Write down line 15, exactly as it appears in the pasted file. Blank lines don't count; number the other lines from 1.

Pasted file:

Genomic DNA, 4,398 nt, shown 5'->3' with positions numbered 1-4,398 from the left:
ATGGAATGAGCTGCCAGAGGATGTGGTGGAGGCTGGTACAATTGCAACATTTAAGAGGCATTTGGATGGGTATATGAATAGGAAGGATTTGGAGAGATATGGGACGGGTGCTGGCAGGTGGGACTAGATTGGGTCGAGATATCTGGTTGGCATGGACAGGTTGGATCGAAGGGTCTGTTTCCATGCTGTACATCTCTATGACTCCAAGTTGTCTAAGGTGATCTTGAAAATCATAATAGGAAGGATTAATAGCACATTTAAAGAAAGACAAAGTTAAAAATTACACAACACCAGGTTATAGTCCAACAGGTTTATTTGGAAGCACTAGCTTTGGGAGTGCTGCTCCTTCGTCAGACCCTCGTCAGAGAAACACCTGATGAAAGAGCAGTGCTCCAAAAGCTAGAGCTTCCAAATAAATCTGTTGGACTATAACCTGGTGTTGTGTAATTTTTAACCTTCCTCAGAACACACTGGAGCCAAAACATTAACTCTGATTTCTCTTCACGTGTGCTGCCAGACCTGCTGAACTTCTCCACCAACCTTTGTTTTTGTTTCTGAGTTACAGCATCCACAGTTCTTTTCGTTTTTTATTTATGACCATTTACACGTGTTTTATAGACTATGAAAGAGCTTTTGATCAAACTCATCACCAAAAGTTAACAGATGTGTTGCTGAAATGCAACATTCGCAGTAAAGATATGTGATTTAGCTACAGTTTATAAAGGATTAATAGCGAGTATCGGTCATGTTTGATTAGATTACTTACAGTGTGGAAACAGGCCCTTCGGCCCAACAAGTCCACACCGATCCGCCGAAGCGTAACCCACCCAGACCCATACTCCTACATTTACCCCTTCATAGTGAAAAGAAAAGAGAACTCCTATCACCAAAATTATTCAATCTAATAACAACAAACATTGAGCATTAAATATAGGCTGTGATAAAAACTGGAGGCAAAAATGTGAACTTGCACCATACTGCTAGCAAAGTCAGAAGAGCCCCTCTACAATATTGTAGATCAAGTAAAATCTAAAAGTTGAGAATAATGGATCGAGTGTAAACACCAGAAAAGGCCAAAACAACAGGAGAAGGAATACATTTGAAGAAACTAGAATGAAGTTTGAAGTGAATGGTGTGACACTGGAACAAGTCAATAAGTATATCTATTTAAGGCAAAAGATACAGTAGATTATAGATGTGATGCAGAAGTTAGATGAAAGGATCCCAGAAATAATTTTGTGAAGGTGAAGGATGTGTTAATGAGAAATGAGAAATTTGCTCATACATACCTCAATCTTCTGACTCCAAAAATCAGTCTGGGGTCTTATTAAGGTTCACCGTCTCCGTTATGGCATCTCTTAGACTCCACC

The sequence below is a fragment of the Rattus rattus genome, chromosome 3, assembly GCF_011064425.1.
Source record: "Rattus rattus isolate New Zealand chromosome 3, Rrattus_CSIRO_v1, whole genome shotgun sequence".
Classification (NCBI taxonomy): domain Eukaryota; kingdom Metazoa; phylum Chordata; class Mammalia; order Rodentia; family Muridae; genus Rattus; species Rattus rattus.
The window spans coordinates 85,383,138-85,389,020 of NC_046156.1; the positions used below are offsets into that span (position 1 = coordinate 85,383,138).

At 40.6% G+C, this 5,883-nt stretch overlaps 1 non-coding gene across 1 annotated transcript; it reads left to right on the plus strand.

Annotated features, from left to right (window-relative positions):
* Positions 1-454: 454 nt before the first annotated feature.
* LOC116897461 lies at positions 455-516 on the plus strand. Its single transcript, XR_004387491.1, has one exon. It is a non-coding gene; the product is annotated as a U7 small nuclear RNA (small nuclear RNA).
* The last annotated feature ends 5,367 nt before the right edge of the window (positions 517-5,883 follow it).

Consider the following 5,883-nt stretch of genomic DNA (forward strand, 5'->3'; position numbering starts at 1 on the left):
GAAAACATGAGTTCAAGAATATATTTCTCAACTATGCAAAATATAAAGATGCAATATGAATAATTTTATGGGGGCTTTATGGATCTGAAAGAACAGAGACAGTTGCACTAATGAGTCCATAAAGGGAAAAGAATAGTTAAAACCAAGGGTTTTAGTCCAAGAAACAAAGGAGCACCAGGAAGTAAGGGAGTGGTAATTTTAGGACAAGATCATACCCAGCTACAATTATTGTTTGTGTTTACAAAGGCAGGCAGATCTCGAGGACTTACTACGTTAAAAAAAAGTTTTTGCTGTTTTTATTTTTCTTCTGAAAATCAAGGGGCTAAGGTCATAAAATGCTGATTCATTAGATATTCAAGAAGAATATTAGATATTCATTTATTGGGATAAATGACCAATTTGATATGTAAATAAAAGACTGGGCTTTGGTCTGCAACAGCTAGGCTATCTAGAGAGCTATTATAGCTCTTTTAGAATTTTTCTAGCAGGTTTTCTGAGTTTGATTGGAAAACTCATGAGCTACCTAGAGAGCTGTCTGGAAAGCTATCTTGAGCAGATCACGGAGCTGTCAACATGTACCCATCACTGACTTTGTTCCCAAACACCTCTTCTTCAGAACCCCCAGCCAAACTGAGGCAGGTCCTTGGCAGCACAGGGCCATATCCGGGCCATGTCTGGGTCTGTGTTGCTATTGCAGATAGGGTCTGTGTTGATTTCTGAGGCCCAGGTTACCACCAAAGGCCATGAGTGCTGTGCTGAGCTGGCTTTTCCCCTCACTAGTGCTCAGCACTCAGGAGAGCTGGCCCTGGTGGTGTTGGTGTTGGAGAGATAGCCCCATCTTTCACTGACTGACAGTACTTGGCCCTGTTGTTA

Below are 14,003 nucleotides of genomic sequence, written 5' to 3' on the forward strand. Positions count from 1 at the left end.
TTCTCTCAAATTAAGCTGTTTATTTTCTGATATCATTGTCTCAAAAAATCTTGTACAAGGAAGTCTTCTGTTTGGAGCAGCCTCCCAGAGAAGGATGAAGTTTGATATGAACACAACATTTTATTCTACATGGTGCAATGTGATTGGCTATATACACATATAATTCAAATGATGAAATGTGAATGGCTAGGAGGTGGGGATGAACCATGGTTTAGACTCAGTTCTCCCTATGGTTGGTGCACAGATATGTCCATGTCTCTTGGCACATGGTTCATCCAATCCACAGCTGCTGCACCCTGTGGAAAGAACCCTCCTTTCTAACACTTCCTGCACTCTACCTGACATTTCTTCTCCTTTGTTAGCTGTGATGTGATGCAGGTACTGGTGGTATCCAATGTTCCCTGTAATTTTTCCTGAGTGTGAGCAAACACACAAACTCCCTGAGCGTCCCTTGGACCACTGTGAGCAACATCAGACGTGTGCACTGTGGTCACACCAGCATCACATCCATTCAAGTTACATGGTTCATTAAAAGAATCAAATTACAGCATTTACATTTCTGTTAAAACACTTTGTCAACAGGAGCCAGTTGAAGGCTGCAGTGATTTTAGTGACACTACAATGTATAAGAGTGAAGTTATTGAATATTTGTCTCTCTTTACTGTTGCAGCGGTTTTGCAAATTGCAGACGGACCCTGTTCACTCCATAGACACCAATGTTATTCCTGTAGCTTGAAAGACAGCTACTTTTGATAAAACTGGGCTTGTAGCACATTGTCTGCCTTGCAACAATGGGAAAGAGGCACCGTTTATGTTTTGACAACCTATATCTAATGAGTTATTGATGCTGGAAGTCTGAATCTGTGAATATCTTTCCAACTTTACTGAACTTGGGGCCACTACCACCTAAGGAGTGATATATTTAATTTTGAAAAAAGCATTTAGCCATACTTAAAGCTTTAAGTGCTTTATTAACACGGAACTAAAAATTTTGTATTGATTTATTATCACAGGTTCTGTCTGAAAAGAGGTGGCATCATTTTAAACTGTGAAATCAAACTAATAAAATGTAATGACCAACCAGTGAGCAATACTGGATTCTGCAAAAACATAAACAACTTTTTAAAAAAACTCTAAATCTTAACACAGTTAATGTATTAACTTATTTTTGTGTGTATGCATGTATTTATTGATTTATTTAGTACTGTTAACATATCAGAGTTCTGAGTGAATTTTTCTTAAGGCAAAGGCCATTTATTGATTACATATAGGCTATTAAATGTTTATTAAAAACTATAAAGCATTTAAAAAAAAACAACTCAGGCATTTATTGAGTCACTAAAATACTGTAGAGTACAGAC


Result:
TTCTCTCAAATTAAGCTGTTTATTTTCTGATATCATTGTCTCAAAAAATCTTGTACAAGGAAGTCTTCTGTTTGGAGCAGCCTCCCAGAGAAGGATGAAGTTTGATATGAACACAACATTTTATTCTACATGGTGCAATGTGATTGGCTATATACACATATAATTCAAATGATGAAATGTGAATGGCTAGGAGGTGGGGATGAACCATGGTTTAGACTCAGTTCTCCCTATGGTTGGTGCACAGATATGTCCATGTCTCTTGGCACATGGTTCATCCAATCCACAGCTGCTGCACCCTGTGGAAAGAACCCTCCTTTCTAACACTTCCTGCACTCTACCTGACATTTCTTCTCCTTTGTTAGCTGTGATGTGATGCAGGTACTGGTGGTATCCAATGTTCCCTGTAATTTTTCCTGAGTGTGAGCAAACACACAAACTCCCTGAGCGTCCCTTGGACCACTGTGAGCAACATCAGACGTGTGCACTGTGGTCACACCAGCATCACATCCATTCAAGTTACATGGTTCATTAAAAGAATCAAATTACAGCATTTACATTTCTGTTAAAACACTTTGTCAACAGGAGCCAGTTGAAGGCTGCAGTGATTTTAGTGACACTACAATGTATAAGAGTGAAGTTATTGAATATTTGTCTCTCTTTACTGTTGCAGCGGTTTTGCAAATTGCAGACGGACCCTGTTCACTCCATAGACACCAATGTTATTCCTGTAGCTTGAAAGACAGCTACTTTTGATAAAACTGGGCTTGTAGCACATTGTCTGCCTTGCAACAATGGGAAAGAGGCACCGTTTATGTTTTGACAACCTATATCTAATGAGTTATTGATGCTGGAAGTCTGAATCTGTGAATATCTTTCCAACTTTACTGAACTTGGGGCCACTACCACCTAAGGAGTGATATATTTAATTTTGAAAAAAGCATTTAGCCATACTTAAAGCTTTAAGTGCTTTATTAACACGGAACTAAAAATTTTGTATTGATTTATTATCACAGGTTCTGTCTGAAAAGAGGTGGCATCATTTTAAACTGTGAAATCAAACTAATAAAATGTAATGACCAACCAGTGAGCAATACTGGATTCTGCAAAAACATAAACAACTTTTTAAAAAAACTCTAAATCTTAACACAGTTAATGTATTAACTTATTTTTGTGTGTATGCATGTATTTATTGATTTATTTAGTACTGTTAACATATCAGAGTTCTGAGTGAATTTTTCTTAAGGCAAAGGCCATTTATTGATTACATATAGGCTATTAAATGTTTATTAAAAACTATAAAGCATTTAAAAAAAAACAACTCAGGCATTTATTGAGTCACTAAAATACTGTAGAGTACAGAC